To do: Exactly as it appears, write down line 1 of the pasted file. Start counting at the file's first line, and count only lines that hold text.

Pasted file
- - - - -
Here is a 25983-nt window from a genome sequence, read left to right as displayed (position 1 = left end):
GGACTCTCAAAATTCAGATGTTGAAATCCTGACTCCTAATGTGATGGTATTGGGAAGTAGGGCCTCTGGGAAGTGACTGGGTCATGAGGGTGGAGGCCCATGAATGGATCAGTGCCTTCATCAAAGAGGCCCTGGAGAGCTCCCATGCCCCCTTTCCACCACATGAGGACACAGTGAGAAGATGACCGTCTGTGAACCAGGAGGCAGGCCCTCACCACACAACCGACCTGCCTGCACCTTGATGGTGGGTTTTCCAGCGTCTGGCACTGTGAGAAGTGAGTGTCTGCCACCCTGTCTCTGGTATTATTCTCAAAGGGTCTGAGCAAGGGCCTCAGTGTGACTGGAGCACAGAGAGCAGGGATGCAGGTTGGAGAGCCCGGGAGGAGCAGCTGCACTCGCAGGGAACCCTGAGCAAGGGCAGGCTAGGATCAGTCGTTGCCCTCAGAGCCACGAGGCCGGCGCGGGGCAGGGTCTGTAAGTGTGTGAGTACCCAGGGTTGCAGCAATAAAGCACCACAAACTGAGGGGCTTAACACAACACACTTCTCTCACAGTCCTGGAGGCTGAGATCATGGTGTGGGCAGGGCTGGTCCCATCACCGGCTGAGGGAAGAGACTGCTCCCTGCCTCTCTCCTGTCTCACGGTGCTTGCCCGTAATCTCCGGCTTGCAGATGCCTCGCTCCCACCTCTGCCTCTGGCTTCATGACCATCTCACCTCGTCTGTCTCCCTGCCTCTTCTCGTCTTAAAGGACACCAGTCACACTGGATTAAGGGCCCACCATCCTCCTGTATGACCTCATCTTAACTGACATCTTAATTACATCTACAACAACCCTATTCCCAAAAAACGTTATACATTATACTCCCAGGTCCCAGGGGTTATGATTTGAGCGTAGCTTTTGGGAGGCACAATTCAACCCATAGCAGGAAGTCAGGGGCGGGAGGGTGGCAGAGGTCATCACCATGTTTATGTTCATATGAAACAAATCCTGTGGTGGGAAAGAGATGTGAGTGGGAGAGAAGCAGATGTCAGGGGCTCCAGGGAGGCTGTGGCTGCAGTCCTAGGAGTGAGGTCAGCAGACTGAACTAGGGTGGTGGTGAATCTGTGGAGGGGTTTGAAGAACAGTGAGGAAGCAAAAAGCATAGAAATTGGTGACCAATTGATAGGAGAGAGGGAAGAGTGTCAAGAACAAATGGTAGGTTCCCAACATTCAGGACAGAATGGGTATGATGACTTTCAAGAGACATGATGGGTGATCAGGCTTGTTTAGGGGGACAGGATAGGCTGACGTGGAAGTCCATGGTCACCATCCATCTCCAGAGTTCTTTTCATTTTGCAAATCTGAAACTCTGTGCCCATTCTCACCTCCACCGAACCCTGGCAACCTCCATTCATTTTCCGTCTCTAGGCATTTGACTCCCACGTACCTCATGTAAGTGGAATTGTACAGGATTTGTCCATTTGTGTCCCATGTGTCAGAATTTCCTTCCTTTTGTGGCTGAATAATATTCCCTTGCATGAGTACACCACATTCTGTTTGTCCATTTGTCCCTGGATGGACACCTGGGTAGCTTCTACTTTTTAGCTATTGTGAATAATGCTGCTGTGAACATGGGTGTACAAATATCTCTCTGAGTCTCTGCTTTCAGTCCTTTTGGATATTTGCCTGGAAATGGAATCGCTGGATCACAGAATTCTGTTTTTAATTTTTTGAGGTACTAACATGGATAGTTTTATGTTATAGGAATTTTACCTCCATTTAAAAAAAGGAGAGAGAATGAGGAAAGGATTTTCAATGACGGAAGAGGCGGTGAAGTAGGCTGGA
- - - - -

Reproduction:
Here is a 25983-nt window from a genome sequence, read left to right as displayed (position 1 = left end):